Tat-siong Benny Liew
Tat-Siong Benny Liew is Class of 1956 Professor in New Testament Studies at the College of the Holy Cross, Worcester, MA. He is the author of Politics of Parousia (Brill, 1999), and What Is Asian American Biblical Hermeneutics? (University of Hawaii Press, 2008). In addition, he is the editor of the Semeia volume on “The Bible in Asian America” (with Gale Yee; SBL, 2002), Postcolonial Interventions (Sheffield Phoenix, 2009), They Were All Together in One Place? (with Randall Bailey and Fernando Segovia; SBL 2009), Reading Ideologies (Sheffield Phoenix, 2011), Psychoanalytical Mediations between Marxist and Postcolonial Readings of the Bible (with Erin Runions; SBL, 2016), Present and Future of Biblical Studies (Brill, 2018), and Colonialism and the Bible: Contemporary Reflections from the Global South (with Fernando Segovia; Lexington, 2018).
Liew is also the Series Editor of T&T Clark’s Study Guides to the New Testament (Bloomsbury). He previously served as the Vice President of Academic Affairs and Dean at the Pacific School of Religion in Berkeley, California. In addition, he has served on the Board of Directors of the American Academy of Religion, and is currently Chair of the Council of the Society of Biblical Literature and of the Wabash Center for Teaching and Learning in Theology and Religion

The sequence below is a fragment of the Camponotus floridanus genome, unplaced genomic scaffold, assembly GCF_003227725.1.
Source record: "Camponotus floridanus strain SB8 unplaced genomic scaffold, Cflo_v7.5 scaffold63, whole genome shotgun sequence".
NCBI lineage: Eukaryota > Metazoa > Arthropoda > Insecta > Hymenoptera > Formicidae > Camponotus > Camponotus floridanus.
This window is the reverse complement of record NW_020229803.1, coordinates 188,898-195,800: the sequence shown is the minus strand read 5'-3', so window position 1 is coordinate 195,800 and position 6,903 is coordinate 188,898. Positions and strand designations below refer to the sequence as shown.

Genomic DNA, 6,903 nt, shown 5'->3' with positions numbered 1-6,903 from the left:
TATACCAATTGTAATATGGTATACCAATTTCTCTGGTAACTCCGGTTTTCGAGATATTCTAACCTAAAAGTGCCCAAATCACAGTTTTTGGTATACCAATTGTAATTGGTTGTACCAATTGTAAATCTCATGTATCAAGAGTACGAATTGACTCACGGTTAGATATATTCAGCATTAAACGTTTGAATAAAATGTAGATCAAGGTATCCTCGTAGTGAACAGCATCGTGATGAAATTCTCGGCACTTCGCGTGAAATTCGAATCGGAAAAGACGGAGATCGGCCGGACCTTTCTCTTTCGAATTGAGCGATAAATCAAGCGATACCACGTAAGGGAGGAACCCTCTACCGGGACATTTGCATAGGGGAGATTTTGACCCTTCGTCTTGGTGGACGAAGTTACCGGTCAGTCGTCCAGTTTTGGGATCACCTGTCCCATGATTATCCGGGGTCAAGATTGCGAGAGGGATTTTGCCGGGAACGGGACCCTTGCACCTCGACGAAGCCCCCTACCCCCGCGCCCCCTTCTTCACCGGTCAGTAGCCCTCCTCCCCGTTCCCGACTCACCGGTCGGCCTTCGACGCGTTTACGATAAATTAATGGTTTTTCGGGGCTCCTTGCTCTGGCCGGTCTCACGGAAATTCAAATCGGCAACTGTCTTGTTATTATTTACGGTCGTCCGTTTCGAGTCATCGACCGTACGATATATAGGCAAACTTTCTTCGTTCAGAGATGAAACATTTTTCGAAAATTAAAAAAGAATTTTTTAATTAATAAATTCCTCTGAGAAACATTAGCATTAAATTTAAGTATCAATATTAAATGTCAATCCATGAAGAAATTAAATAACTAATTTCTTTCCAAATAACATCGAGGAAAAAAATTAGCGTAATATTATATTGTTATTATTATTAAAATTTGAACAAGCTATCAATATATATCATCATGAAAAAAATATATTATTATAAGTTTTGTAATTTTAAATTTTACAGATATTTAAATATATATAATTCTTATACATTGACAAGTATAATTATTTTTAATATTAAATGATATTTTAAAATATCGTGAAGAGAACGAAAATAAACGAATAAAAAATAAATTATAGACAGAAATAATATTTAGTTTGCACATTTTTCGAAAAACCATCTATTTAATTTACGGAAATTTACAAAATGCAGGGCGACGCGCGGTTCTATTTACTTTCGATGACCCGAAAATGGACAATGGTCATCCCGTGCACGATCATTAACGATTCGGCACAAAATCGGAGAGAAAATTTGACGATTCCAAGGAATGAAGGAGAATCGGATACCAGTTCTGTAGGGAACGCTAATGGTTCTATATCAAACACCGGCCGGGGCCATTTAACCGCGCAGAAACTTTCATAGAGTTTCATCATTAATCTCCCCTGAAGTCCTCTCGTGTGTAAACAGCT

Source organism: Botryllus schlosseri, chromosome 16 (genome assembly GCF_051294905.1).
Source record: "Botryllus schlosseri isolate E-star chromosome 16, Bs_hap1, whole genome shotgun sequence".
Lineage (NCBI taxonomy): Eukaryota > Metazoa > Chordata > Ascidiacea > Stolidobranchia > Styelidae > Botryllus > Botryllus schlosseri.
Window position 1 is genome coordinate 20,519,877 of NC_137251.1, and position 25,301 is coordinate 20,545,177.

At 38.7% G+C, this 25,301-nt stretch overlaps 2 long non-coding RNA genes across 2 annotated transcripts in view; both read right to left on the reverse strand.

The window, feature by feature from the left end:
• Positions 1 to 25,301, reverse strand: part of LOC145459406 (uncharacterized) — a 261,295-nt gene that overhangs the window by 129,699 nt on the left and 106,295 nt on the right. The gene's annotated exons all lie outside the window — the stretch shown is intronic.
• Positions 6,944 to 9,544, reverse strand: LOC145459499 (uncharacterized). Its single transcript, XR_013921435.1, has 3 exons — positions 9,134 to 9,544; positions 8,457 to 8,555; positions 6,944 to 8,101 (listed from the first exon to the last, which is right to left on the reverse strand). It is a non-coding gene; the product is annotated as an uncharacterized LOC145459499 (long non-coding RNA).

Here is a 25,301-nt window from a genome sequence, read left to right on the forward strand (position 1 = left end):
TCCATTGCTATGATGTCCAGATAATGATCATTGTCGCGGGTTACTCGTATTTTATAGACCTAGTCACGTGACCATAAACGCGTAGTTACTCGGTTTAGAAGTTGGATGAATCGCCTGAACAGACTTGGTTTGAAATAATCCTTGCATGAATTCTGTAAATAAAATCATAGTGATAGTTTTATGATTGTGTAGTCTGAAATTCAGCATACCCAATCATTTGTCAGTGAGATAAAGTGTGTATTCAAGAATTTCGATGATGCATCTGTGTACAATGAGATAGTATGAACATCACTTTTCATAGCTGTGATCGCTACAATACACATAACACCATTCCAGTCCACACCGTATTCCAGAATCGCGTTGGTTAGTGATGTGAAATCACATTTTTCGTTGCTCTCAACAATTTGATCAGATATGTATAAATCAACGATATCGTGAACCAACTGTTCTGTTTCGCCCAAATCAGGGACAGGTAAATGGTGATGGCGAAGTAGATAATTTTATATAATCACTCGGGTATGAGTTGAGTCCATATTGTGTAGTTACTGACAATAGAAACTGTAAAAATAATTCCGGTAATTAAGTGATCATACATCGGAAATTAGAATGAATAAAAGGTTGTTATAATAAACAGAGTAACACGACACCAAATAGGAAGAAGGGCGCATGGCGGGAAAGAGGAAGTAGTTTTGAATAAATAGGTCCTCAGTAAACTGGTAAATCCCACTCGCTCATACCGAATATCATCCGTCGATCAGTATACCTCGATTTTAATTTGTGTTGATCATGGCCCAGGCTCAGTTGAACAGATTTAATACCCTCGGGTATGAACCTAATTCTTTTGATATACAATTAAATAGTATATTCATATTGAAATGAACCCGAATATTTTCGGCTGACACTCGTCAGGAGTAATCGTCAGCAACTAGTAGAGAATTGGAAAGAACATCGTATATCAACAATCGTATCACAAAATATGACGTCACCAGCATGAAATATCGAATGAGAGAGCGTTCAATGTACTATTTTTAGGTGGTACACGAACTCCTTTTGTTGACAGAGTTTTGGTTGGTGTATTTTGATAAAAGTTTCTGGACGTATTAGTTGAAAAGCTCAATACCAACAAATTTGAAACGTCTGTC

“The Lord Needs Them”: Reading Matthew’s Beasts and the Sovereign Christ
The ecological crisis is a public crisis in the widest sense, because it literally involves all life forms. Talking about different life forms and different lives, scholars of animal studies have suggested that differences and hierarchies among humans cannot be adequately analyzed until and unless we look at the difference and hierarchy being constructed between human and non-human animals. Speciesism, in other words, provides a ready justification for some humans to discriminate against certain other humans—whether because of difference in race, gender, sexuality, etc.—as less than human, inhuman, more like animals, or simply beastly. Starting with Matthew’s odd depiction of Jesus’s “triumphal entry” into Jerusalem on both a donkey and a colt (Matthew 21:1-11), this essay attempts to destabilize the human/animal divide in Matthew’s Gospel. As Jacques Derrida’s provocatively points out, the sovereign itself is often beastly, even or especially as sovereignty is established and reinforced on account of the sovereign’s ultimate ability or power to exercise control over beasts and bestial forces. Our concern for life must not be limited to our own lives or even only human lives; it must also include lives of non-human animals.